30 April 2013 19:08 [Source: ICIS news]
LONDON (ICIS)--There is potential for capacity reductions in the North American and western European titanium dioxide (TiO2) markets as a result of oversupply and low consumption rates, the CEO of business management company IBMA said on Tuesday.
"Smaller sulphate-process plants will shut down as producers will try to reduce overcapacity," Jim Fisher said while speaking at the Barcelona TiO2 summit.
The global TiO2 industry has been through a rollercoaster ride in the past two years with huge reductions in prices and consumption and high raw material costs squeezing producers.
"There are several issues affecting the TiO2 industry globally," Fisher said. "There is too much pigment capacity; it costs more to shut a plant down than to keep it running; and capacity utilisation rates are low at 75%, which is where they are likely to remain in the near-term."
TiO2 sales in Europe dropped sharply during 2012 because of a decrease in demand from the downstream construction, coatings, automotive, paper and plastics industries.
As a result, European TiO2 prices dropped from €3.00-3.40/kg ($1.79-2.03/lb) FD (free delivered) NWE (northwest Europe) in March 2012 to €2.35-2.50/kg FD NWE in April 2013.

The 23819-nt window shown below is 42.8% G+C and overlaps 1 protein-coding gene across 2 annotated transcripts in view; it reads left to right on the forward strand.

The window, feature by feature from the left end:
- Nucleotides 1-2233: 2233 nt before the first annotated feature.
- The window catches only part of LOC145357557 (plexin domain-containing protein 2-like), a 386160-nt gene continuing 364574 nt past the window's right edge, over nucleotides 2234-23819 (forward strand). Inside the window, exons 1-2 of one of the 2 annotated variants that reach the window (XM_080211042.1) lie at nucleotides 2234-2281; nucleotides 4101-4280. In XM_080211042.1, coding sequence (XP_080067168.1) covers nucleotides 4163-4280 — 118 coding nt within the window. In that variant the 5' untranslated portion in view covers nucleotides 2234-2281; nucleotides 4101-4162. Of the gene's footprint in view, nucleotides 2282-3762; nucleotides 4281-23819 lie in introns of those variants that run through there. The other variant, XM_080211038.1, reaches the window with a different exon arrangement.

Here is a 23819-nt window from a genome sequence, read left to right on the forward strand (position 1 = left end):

TiO2 prices increased during 2011 as supply was short and feedstock costs skyrocketed, making the market tight and prices high.
This changed in 2012 when demand dropped sharply and market participants began to destock and wait for further price reductions.
There is little hope for demand to increase as even the arrival of warmer weather has helped little to improve sales. This is because construction output across Europe has been declining in recent months as a result of the ongoing macroeconomic slowdown.
Some delegates at the conference expect that demand will slowly start to increase during the second half of 2013.
The conference runs from 30 April to 2 May.
($1 = €0.76)
Follow Janos Gal on Twitter @janosgalICIS
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